As a result of the COVID-19 pandemic, Oregon’s Bureau of Labor and Industries (BOLI) has issued a temporary order applicable to Oregon’s manufacturing facilities in regards to the maximum hours employees in manufacturing are allowed to work. Specifically, the order removes overtime limitations in the manufacturing sector allowing for up to a 91-hour workweek. This order is in effect from March 27, 2020 to September 22, 2020.
Prior Manufacturing Overtime Rules
Employees in manufacturing establishments are limited to working 55 hours per workweek, unless the employee consents in writing to up to a 60 hour workweek. There are also provisions for manufacturers that produce perishable products, allowing for 84-hour workweeks during busy times of year.
Moreover, employees cannot work over 13 hours in a single work shift and they must get paid overtime at the rate of one and one-half times the regular rate of pay for hours worked in excess of 40 hours of work in one workweek.
COVID-19 Working Hour Exemptions for Manufacturers
With this temporary order, employers involved in manufacturing products which reasonably result in the preservation of life and property may seek to claim the exemption to allow employees to work up to 91 hours in a workweek. BOLI describes products that “reasonably result in the preservation of life and property” to include but not limited to manufacturers that are part of the supply chain for food or medical equipment and have seen increased demand during the pandemic. The exemption could apply to garment factories producing medical personal protective equipment (PPE), scrubs, or gowns. However, this exemption is not specifically limited to just these manufacturers.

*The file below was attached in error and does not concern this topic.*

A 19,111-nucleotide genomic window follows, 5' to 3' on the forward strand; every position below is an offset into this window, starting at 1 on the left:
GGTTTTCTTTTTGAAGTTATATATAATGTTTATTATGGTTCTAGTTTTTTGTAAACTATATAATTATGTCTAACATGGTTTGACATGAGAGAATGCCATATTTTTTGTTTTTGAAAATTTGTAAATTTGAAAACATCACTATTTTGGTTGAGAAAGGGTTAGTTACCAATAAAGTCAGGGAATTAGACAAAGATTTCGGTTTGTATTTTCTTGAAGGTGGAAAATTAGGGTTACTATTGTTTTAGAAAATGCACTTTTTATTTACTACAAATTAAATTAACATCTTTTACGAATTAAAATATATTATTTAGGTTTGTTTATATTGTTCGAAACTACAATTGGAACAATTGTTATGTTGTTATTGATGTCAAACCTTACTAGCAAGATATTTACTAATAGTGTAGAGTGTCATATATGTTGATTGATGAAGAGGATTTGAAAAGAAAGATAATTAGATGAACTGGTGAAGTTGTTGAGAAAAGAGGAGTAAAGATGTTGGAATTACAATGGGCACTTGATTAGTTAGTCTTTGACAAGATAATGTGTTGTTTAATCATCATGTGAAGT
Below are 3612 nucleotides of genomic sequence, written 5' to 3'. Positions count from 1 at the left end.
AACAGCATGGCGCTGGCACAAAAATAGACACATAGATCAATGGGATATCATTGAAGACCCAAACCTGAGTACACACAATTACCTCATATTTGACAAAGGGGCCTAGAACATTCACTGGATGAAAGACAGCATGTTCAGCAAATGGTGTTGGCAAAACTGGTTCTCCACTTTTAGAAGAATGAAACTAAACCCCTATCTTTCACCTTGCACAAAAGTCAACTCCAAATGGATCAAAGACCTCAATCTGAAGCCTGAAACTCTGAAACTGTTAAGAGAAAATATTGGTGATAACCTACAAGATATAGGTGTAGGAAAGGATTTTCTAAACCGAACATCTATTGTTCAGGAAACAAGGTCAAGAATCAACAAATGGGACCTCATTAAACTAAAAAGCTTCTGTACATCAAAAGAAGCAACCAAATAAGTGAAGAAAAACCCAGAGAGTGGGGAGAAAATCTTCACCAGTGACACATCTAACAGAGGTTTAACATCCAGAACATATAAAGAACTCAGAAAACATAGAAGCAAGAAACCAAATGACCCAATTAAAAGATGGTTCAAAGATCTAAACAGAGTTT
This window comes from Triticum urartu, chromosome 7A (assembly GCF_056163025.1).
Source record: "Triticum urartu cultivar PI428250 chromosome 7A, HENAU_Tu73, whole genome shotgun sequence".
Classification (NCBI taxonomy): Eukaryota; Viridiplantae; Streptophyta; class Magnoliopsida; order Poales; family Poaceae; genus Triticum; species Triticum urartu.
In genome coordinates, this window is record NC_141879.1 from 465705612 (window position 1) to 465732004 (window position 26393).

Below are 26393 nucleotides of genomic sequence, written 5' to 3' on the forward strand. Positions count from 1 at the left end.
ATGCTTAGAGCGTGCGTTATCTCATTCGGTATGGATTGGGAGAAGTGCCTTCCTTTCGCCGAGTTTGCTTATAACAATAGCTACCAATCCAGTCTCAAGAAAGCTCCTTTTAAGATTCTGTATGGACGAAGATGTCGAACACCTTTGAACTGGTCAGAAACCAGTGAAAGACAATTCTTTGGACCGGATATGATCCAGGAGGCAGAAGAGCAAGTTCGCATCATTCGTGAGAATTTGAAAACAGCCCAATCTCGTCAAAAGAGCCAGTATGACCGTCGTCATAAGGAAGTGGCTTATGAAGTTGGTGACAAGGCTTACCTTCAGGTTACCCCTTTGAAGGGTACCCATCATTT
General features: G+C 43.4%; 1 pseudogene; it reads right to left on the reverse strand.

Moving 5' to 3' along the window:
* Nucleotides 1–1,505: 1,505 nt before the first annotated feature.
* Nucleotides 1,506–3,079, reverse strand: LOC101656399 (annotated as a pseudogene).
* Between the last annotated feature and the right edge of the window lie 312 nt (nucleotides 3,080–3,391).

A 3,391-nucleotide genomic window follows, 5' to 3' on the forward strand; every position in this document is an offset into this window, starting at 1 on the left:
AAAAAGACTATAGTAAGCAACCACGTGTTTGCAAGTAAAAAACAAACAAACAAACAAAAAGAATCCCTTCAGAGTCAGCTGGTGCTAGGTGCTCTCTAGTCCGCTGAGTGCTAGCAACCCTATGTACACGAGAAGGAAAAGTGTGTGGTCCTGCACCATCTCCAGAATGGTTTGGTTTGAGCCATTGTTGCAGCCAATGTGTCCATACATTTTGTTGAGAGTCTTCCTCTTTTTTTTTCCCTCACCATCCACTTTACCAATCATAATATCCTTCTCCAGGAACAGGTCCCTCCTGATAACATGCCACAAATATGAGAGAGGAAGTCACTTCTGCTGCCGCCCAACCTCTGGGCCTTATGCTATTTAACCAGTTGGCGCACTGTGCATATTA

Employers do not have to be approved by BOLI before increasing hours. However, employers must provide BOLI with notice within 7 days and employers must have consent forms signed by the affected employees prior to increasing hours. The employer notice and employee waiver are available on BOLI’s website.
Important note: This temporary order DOES NOT change the fact that employees in manufacturing cannot work over 13 hours in a single work shift and these employees must get paid overtime at the rate of one and one-half times the regular rate of pay for hours worked in excess of 40 hours of work in one workweek or 10 hours in a day, whichever is more.
Other important notes: Employers cannot coerce employees into working more overtime hours; employers cannot ask employees to work additional overtime hours unless the employee consents in writing; employees can revoke consent at any time.
Please do not hesitate to reach out if you have any questions.